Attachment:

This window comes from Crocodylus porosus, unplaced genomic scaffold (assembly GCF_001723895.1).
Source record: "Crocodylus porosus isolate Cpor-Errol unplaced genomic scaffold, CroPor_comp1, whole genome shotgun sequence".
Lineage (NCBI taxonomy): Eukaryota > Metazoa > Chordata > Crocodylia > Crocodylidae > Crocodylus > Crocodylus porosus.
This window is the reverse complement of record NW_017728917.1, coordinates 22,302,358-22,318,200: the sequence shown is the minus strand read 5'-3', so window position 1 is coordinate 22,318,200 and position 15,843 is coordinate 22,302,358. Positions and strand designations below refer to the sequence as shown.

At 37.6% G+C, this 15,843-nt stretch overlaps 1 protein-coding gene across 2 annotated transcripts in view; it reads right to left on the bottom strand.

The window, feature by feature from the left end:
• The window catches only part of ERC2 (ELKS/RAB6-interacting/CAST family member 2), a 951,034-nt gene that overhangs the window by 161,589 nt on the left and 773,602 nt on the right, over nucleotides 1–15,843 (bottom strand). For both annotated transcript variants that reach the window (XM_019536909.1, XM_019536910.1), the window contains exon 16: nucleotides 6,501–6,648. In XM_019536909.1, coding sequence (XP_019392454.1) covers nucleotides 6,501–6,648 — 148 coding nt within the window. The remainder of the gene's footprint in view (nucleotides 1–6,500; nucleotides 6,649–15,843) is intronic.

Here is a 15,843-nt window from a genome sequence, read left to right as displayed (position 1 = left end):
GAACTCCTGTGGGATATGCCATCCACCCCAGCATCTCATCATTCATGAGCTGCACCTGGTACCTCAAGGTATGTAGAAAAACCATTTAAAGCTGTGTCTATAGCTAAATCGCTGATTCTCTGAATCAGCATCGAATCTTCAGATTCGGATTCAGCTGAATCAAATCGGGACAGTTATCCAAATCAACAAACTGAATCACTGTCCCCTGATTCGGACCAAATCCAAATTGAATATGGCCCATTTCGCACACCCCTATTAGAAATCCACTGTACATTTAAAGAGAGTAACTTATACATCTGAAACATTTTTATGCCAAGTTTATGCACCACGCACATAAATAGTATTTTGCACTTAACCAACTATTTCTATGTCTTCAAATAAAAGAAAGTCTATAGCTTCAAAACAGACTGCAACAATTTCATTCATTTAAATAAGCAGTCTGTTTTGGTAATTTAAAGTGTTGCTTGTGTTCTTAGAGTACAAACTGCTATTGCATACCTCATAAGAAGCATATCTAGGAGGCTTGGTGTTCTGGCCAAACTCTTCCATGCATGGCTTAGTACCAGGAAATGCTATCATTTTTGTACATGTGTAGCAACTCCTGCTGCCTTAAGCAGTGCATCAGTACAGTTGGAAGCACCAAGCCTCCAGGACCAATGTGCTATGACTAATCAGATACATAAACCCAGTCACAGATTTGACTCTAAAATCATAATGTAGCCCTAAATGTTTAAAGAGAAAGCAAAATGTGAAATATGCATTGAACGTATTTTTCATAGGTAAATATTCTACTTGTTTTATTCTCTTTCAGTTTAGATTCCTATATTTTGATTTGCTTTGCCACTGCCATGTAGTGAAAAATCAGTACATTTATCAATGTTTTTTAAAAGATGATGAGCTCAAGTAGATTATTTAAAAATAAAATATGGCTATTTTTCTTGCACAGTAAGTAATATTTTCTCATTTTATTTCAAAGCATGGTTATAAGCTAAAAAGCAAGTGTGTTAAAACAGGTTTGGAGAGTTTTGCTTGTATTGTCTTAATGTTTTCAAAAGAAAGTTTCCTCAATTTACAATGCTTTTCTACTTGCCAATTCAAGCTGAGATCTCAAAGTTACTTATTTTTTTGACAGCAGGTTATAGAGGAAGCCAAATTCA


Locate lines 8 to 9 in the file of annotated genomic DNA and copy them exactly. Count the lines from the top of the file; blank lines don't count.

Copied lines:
Here is a 15,843-nt window from a genome sequence, read left to right as displayed (position 1 = left end):
GAACTCCTGTGGGATATGCCATCCACCCCAGCATCTCATCATTCATGAGCTGCACCTGGTACCTCAAGGTATGTAGAAAAACCATTTAAAGCTGTGTCTATAGCTAAATCGCTGATTCTCTGAATCAGCATCGAATCTTCAGATTCGGATTCAGCTGAATCAAATCGGGACAGTTATCCAAATCAACAAACTGAATCACTGTCCCCTGATTCGGACCAAATCCAAATTGAATATGGCCCATTTCGCACACCCCTATTAGAAATCCACTGTACATTTAAAGAGAGTAACTTATACATCTGAAACATTTTTATGCCAAGTTTATGCACCACGCACATAAATAGTATTTTGCACTTAACCAACTATTTCTATGTCTTCAAATAAAAGAAAGTCTATAGCTTCAAAACAGACTGCAACAATTTCATTCATTTAAATAAGCAGTCTGTTTTGGTAATTTAAAGTGTTGCTTGTGTTCTTAGAGTACAAACTGCTATTGCATACCTCATAAGAAGCATATCTAGGAGGCTTGGTGTTCTGGCCAAACTCTTCCATGCATGGCTTAGTACCAGGAAATGCTATCATTTTTGTACATGTGTAGCAACTCCTGCTGCCTTAAGCAGTGCATCAGTACAGTTGGAAGCACCAAGCCTCCAGGACCAATGTGCTATGACTAATCAGATACATAAACCCAGTCACAGATTTGACTCTAAAATCATAATGTAGCCCTAAATGTTTAAAGAGAAAGCAAAATGTGAAATATGCATTGAACGTATTTTTCATAGGTAAATATTCTACTTGTTTTATTCTCTTTCAGTTTAGATTCCTATATTTTGATTTGCTTTGCCACTGCCATGTAGTGAAAAATCAGTACATTTATCAATGTTTTTTAAAAGATGATGAGCTCAAGTAGATTATTTAAAAATAAAATATGGCTATTTTTCTTGCACAGTAAGTAATATTTTCTCATTTTATTTCAAAGCATGGTTATAAGCTAAAAAGCAAGTGTGTTAAAACAGGTTTGGAGAGTTTTGCTTGTATTGTCTTAATGTTTTCAAAAGAAAGTTTCCTCAATTTACAATGCTTTTCTACTTGCCAATTCAAGCTGAGATCTCAAAGTTACTTATTTTTTTGACAGCAGGTTATAGAGGAAGCCAAATTCA